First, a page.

(Justin Sullivan: Getty Images)
By Rafael Johns, Youth Radio via NPR
Leon Richardson is 18 years old and tall, charismatic and thoughtful about his sexual health.
He understands that as a young, gay black man, he is in the demographic with the highest rate of HIV infections in the country. But when Richardson learned that he could be part of an HIV prevention pill research study for young people, he was skeptical.
“I was scared. I had to really think about it, ‘What is this drug going to do to me?’ ” he says.
The regimen, called pre-exposure prophylaxis, or PrEP, can reduce the risk of HIV infection by more than 85 percent when a pill called Truvada is taken daily. In a first, the Food and Drug Administration approved Truvada for prevention of the infection in 2012. Truvada had been used previously to treat HIV infection. Continue reading
San Francisco Supervisor Scott Wiener (left) says he started taking a drug to prevent HIV infection earlier this year. (Lisa Aliferis/KQED)
San Francisco Supervisor Scott Wiener publicly announced Wednesday afternoon that he is taking Truvada, an FDA-approved drug that dramatically reduces the risk of HIV infection. He appears to the be the first public official to make such an announcement.
“My hope is that by disclosing my PrEP use… I can get more people thinking about PrEP as a possibility.”
Wiener said he began taking the medication earlier this year. This preventive approach is also referred to as pre-exposure prophylaxis or PrEP.
“I am using PrEP as a personal health choice that I made in consultation with my physician,” he said in an interview at his office at City Hall. “My hope is that by disclosing my PrEP use publicly that I can help move the conversation forward and get more people thinking about PrEP as a possibility, and encouraging people to consult with their medical provider.”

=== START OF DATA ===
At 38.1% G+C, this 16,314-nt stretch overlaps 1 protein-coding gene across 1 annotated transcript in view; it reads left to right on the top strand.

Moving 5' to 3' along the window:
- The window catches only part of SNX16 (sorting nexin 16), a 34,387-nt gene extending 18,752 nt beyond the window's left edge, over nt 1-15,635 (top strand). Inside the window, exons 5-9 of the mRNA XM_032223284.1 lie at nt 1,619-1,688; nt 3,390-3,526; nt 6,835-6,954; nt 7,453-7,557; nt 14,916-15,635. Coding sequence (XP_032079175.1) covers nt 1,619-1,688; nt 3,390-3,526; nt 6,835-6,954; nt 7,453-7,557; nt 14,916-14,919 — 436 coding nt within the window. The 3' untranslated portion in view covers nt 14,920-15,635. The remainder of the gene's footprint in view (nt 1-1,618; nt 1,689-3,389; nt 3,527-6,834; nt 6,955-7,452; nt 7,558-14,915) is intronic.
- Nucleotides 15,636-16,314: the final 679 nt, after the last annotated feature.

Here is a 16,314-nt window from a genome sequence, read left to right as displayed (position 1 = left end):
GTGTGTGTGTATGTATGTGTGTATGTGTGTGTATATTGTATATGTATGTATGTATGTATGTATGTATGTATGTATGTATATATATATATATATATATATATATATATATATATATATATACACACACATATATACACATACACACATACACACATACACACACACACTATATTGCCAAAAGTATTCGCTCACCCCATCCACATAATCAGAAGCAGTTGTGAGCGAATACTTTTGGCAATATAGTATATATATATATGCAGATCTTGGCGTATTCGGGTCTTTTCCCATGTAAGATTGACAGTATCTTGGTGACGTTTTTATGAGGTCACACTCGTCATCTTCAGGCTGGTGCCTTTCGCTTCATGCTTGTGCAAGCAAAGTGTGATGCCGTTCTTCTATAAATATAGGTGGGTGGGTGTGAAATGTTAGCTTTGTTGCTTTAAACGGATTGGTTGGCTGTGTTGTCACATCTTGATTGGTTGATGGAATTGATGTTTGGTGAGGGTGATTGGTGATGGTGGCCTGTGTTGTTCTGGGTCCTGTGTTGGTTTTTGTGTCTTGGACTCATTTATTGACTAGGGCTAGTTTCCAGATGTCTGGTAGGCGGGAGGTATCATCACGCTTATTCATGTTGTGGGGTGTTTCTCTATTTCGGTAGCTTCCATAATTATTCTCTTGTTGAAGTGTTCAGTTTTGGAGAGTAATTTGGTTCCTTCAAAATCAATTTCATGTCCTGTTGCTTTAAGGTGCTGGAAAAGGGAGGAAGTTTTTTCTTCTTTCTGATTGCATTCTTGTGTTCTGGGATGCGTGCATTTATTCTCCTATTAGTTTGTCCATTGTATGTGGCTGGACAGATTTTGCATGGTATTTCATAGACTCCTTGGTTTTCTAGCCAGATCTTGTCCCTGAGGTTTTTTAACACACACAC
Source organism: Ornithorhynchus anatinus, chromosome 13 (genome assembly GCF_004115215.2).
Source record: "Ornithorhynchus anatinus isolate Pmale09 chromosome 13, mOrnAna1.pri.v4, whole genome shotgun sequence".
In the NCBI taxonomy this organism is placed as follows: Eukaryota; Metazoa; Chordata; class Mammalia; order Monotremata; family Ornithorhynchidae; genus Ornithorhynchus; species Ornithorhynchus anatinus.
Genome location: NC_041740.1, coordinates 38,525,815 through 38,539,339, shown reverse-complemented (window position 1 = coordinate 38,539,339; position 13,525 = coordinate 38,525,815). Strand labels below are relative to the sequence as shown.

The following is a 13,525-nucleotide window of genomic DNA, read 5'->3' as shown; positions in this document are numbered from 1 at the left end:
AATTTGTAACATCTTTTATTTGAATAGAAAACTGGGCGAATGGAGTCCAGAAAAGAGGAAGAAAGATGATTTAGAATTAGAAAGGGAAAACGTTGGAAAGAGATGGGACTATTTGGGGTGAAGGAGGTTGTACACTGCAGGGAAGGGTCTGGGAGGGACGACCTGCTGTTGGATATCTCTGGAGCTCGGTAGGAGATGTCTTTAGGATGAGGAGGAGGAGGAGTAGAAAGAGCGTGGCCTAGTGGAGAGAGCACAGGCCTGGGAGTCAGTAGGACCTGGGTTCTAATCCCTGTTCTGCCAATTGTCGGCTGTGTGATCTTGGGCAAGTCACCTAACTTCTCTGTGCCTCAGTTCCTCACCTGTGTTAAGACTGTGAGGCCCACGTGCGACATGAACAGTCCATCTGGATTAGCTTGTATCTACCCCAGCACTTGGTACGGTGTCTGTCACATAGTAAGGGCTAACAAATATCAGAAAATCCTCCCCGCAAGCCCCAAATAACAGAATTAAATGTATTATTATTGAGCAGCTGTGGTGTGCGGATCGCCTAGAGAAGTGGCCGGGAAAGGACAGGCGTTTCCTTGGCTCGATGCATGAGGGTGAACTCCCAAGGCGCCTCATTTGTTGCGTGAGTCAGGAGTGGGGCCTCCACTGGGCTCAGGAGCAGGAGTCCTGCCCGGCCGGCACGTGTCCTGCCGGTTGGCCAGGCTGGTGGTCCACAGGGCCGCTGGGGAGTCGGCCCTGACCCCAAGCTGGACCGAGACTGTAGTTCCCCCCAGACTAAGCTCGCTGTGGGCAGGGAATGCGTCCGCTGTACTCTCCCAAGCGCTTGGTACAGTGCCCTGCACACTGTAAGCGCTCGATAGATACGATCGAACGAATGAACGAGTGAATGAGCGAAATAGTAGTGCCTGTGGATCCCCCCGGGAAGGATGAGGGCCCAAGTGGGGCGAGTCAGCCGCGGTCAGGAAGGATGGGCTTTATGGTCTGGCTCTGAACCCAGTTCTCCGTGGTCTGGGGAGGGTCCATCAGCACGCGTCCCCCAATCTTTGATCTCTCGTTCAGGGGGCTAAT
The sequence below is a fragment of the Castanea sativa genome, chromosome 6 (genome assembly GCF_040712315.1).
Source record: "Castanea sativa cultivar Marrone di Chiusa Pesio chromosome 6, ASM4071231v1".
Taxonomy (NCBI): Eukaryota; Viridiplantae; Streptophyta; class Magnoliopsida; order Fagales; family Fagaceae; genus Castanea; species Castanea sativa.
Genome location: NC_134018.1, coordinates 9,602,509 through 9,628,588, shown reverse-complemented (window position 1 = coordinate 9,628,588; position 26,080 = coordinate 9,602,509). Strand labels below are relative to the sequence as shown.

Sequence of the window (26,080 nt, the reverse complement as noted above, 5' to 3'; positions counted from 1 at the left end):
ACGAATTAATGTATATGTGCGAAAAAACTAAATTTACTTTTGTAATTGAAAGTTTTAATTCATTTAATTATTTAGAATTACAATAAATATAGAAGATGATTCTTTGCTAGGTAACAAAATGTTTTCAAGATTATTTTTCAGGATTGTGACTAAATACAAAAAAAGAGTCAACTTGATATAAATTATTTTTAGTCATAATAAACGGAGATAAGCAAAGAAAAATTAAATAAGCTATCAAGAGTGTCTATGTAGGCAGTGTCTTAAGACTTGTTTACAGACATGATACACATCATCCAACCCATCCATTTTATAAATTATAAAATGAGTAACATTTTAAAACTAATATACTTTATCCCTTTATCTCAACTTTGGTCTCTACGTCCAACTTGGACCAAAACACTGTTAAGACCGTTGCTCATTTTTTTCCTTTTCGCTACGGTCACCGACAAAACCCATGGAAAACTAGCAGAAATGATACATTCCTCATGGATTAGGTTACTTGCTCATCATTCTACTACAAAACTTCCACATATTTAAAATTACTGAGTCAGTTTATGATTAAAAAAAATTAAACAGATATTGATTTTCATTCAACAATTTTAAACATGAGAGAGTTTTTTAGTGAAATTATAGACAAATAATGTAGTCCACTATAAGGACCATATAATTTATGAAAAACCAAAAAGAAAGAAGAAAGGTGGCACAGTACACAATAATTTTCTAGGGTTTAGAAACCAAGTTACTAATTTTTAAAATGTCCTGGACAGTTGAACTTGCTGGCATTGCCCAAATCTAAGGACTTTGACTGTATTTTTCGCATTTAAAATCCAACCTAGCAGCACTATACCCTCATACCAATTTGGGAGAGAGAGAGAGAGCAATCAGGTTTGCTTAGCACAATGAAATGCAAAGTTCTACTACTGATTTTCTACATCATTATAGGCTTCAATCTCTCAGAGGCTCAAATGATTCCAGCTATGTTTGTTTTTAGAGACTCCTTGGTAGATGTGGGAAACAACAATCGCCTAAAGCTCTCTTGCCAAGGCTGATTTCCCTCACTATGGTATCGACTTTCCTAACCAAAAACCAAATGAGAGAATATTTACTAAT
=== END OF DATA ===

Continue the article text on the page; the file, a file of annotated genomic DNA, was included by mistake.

Truvada combines two different drugs into a single pill that, when taken daily, can reduce the risk of HIV infection by more than 90 percent. It was approved by the FDA in 2012, and was developed by the Foster City company Gilead. Both the Centers for Disease Control and the World Health Organization recommend its use by people who are at high risk of HIV infection. Still, it is the subject of debate, especially within the gay community. Continue reading
(Justin Sullivan: Getty Images)
The Food and Drug Administration has approved Truvada, the first drug shown to reduce the risk of HIV infection in people who are at high risk of acquiring HIV, the virus that causes AIDS.
Truvada was already approved as a medication for treatment of people already infected with HIV.
Truvada is to be taken twice a day in what is known as pre-exposure prophylaxis, or PrEP.
From the FDA’s press release:
As part of PrEP, HIV-uninfected individuals who are at high risk will take Truvada daily to lower their chances of becoming infected with HIV should they be exposed to the virus. A PrEP indication means Truvada is approved for use as part of a comprehensive HIV prevention strategy that includes other prevention methods, such as safe sex practices, risk reduction counseling, and regular HIV testing. Continue reading